In today’s WSJ, Wendell Cox argues that California’s housing regulation for limiting suburban growth will have the unintended consequence of making California housing less affordable and causing out-migration. He dishes out some punishment for the urban planners as he implies that powerful government officials are pursuing their own “smart growth” agenda and ignoring the desires of the California middle class who want to live in the suburbs at affordable prices.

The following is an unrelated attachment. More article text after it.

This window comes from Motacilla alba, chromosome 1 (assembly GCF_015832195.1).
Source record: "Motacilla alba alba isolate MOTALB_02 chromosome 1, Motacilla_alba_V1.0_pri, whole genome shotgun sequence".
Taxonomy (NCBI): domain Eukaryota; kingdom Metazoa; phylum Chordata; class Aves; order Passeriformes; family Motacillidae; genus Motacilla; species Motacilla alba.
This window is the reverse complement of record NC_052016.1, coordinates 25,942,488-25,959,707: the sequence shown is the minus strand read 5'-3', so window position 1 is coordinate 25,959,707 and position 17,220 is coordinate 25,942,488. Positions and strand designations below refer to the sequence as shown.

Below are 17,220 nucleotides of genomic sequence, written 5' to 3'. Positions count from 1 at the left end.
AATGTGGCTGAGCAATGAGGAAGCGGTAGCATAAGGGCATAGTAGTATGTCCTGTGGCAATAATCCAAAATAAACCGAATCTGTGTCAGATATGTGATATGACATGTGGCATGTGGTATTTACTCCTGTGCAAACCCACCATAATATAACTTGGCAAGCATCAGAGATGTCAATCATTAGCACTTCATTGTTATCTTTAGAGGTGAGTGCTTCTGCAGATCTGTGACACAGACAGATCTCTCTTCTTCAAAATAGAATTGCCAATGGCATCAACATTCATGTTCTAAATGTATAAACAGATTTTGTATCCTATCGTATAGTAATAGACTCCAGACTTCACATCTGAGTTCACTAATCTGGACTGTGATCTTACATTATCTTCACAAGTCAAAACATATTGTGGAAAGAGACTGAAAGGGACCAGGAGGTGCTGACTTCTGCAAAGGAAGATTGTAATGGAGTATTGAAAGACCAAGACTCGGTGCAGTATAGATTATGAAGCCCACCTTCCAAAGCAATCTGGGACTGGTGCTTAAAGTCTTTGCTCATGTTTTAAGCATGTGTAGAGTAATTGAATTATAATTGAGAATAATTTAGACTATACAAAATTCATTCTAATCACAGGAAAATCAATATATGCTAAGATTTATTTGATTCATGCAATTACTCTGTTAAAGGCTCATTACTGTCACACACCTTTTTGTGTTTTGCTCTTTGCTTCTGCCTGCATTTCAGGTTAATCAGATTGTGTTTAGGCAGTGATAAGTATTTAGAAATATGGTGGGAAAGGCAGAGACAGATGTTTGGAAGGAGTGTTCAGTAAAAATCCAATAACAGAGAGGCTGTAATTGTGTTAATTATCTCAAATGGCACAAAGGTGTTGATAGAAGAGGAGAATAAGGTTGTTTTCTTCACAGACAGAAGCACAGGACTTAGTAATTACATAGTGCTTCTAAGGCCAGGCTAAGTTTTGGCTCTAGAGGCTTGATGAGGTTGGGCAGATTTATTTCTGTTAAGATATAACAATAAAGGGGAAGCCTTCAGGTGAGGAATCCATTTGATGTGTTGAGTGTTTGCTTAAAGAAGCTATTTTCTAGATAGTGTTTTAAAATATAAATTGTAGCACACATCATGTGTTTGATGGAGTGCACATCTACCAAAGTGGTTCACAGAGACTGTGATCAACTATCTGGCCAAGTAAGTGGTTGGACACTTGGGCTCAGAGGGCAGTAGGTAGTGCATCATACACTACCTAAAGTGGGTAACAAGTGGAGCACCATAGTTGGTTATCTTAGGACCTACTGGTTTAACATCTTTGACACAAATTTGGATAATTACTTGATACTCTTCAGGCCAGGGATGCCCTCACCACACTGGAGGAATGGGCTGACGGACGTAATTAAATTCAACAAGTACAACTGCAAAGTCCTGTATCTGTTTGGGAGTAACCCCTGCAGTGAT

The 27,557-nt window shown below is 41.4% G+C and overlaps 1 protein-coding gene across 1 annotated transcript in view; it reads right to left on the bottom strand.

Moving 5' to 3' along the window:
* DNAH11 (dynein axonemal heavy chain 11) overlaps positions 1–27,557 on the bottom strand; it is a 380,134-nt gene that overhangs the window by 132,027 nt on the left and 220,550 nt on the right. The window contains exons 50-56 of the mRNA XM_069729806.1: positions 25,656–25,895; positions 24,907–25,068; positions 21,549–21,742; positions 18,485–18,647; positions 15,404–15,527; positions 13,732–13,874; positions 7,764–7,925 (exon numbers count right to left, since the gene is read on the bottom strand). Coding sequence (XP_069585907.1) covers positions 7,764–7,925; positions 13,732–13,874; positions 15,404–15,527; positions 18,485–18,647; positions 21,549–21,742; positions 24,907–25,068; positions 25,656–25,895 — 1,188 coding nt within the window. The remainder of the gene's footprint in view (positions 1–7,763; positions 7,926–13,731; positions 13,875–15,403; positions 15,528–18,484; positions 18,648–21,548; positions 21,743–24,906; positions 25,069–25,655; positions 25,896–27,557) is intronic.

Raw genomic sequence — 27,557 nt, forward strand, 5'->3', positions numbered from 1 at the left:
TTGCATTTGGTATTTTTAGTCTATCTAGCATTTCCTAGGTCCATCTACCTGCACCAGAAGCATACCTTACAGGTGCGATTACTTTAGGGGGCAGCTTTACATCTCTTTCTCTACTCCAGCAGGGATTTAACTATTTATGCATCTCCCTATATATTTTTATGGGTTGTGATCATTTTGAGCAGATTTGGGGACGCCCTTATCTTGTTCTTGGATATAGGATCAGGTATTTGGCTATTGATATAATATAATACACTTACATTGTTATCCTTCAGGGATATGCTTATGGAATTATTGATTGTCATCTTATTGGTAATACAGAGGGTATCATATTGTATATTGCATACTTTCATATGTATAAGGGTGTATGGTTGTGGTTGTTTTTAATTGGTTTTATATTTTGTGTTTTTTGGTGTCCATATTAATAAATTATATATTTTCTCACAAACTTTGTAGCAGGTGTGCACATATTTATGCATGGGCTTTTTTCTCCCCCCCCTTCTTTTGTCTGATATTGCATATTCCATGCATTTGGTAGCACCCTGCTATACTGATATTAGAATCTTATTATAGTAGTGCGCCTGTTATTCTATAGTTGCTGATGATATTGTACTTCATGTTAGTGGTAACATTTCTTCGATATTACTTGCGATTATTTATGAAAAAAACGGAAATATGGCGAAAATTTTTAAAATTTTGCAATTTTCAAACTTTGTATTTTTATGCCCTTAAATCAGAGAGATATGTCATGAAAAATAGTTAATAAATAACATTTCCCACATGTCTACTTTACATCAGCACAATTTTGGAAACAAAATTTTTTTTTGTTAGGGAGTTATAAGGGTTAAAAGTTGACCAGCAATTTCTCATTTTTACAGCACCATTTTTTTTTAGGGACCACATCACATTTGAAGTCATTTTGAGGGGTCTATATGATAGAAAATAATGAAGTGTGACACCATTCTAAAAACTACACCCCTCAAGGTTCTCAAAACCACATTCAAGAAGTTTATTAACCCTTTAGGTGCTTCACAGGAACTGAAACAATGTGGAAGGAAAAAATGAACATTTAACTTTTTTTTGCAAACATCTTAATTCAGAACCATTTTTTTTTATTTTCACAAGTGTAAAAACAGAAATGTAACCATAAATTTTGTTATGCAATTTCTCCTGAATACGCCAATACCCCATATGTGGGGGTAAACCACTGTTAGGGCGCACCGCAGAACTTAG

Cox doesn’t discuss the state’s demographics. In the year 2050, what percent of the state’s population will be over age 50? Do such individuals want to live in the suburbs? As center city quality of life improves, I predict that the demand to live at higher density will rise. This trend creates a domino effect. As the non-poor live closer to the city center, this creates a dense cluster of purchasing power that attracts new restaurants and stores to open and the process feeds on itself. While I agree with Cox that it is important for urban planners to not superimpose their tastes on the residents of the cities, he over-states his case that the suburbs are an “endangered species”. In the greater Los Angeles area, there are millions of suburban homes. If in 2050, these homes are valued then investors will invest to repair these homes. Some of these homes are on big lots. If home owners are allowed to subdivide their lots then some home owners may sell part of their backyard to another home developer who will build a new home there. In this sense, density could increase in those suburbs where future suburbanites want to live. Urban planners must be consistent in allowing increases in density in both the suburbs and the center city.